Then there was me. There were a few other members later on, but I don't remember anything about them or the games they made.
Some of us used to include "catalogs" with our games, the "catalog" being a .doc file that contained information about our upcoming games. Chris Jong used to do this a lot, and in one of his catalogs, he included information on a game he was working on called Gold Rush. According to the description, Gold Rush was a game set during the big California gold rush, and you were trying to get to California, using a variety of methods, like riding a train and flying a bi-plane. However, the California gold rush took place in 1849, which was over sixty years before bi-planes even existed. I seem to remember people teasing him about this after someone noted it on the bulletin boards.
I remember one more thing about Chris Jong (other than the fact that I still owe him $5 for the disk he sent me). He was the first member that I know of who was making games using other programs. He was using a program called Virtual Reality Studio, which allowed you to create 3D "virtual reality" games that used polygons and everything. I don't remember what the game was that he created, and I never got a chance to play it, but I think he certainly had aspirations of being a professional programmer. Some of his games, especially The Long Voyage 2, were, in my opinion, good enough to be released as stand-alone shareware, if such a thing were possible with ZZT.
Aran Meuser, who was an early member, only released the one game "Attack Over ZZT" and, for a while, nobody had heard from him. He showed up months later, but wasn't allowed back into the club. The reason for this is that Carlos had tightened the requirements for membership. When I had joined, the only requirement was that you had to send in a game that was decent. However, Carlos used a system to "score" the games according to graphics, gameplay, etc. My game Sword of Fury rated a 3.6 out of 5, I think. Later, he made it so that your game had to score at least a 3.5 in order for you to be able to join. Unfortunately, Aran's game had only scored a 3.4, and he was told he had to either submit another game. I think he was the only member who left the club and wasn't able to get back in later.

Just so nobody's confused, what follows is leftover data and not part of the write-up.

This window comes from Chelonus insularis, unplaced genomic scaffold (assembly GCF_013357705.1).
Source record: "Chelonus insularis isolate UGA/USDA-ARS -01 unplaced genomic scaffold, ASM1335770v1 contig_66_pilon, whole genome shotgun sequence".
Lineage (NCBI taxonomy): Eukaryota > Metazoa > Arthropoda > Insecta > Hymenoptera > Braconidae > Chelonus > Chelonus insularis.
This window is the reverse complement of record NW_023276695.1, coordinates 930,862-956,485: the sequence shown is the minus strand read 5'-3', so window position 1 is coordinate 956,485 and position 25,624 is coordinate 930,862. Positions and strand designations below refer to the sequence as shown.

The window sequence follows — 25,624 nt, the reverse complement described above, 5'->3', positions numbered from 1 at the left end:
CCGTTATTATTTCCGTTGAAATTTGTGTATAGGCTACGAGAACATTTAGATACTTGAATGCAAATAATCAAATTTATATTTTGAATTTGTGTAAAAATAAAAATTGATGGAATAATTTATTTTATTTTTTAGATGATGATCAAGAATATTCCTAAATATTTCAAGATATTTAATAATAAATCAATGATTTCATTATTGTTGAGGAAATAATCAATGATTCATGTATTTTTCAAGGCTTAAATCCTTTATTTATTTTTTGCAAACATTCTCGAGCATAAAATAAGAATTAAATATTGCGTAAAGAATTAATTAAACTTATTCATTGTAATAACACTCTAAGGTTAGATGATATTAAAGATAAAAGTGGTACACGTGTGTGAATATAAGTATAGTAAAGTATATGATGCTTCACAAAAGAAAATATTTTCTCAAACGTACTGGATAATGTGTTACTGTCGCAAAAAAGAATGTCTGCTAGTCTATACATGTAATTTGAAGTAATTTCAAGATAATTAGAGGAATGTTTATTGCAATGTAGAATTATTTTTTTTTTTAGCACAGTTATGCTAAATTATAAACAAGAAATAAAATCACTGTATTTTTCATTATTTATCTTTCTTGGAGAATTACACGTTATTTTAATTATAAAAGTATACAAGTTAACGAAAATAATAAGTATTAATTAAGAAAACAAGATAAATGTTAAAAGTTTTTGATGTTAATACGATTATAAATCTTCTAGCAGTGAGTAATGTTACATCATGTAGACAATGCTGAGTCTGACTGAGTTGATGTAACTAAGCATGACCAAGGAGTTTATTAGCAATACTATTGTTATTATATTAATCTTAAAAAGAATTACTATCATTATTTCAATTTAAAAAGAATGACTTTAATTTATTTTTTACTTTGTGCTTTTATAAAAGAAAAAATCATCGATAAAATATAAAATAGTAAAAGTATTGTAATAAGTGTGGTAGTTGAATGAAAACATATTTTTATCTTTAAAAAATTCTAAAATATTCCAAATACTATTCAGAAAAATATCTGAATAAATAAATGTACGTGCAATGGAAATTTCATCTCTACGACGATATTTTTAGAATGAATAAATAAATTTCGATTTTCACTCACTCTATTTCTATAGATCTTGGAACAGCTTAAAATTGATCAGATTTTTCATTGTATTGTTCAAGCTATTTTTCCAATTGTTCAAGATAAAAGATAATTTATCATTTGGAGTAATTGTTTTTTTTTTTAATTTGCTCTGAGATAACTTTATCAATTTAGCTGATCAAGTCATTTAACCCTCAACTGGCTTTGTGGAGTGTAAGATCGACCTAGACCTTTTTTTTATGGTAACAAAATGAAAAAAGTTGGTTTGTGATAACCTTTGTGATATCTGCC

I remember us getting "flames" from people outside the club who made fun of ZZT and its ASCII-based graphics. Even back then, ZZT was outdated graphics-wise, but its enduring popularity (nine years later) proves that there are more important things than graphics.
We threw around ideas for a sequel to ZZT, things that we wanted to implement, such as the ability to change the look of your projectile (allowing you to use arrows and such) and VGA graphics. I think these early conversations probably helped lead to Carlos working on ZZT 2 (or whatever he called it), and possibly some of the other ZZT clones that have been worked on.
I wish I had kept some of our old conversations. I wish I had printed them out, because I'm sure there were some other good ones. I think a lot of the spirit of what drives ZZTers today, with trying to push the limits and discover how to do more things with the system, started with the ZZT Club on Prodigy. The guys in the club weren't content to just work with what was already known; they wanted to find out how big bytes-wise they could make the boards, how many flags could be used at once, etc. A lot of what we know about the limits of ZZT, as well as ways to get around those limits, started with the club. We also talked a lot about other things, like things that were going on in the gaming world at the time (we all drooled over Wolfenstein 3D). The ages of members in the club ranged from 14 to 30, but most of us were 14-16 years old. It makes me kind of sad that nobody from the club is still using ZZT, or even keeping up with the scene, because I'm sure these guys would have more interesting stories to tell you, and Carlos or Jamie could give you more information about how the club started.
A few of the guys in the club learned that they could trade boards by converting it into code, which would appear as a normal post but with jargon instead of text. Then the person receiving the post would use some program to convert it into a ZZT board. But this was as close as we came to file transfers.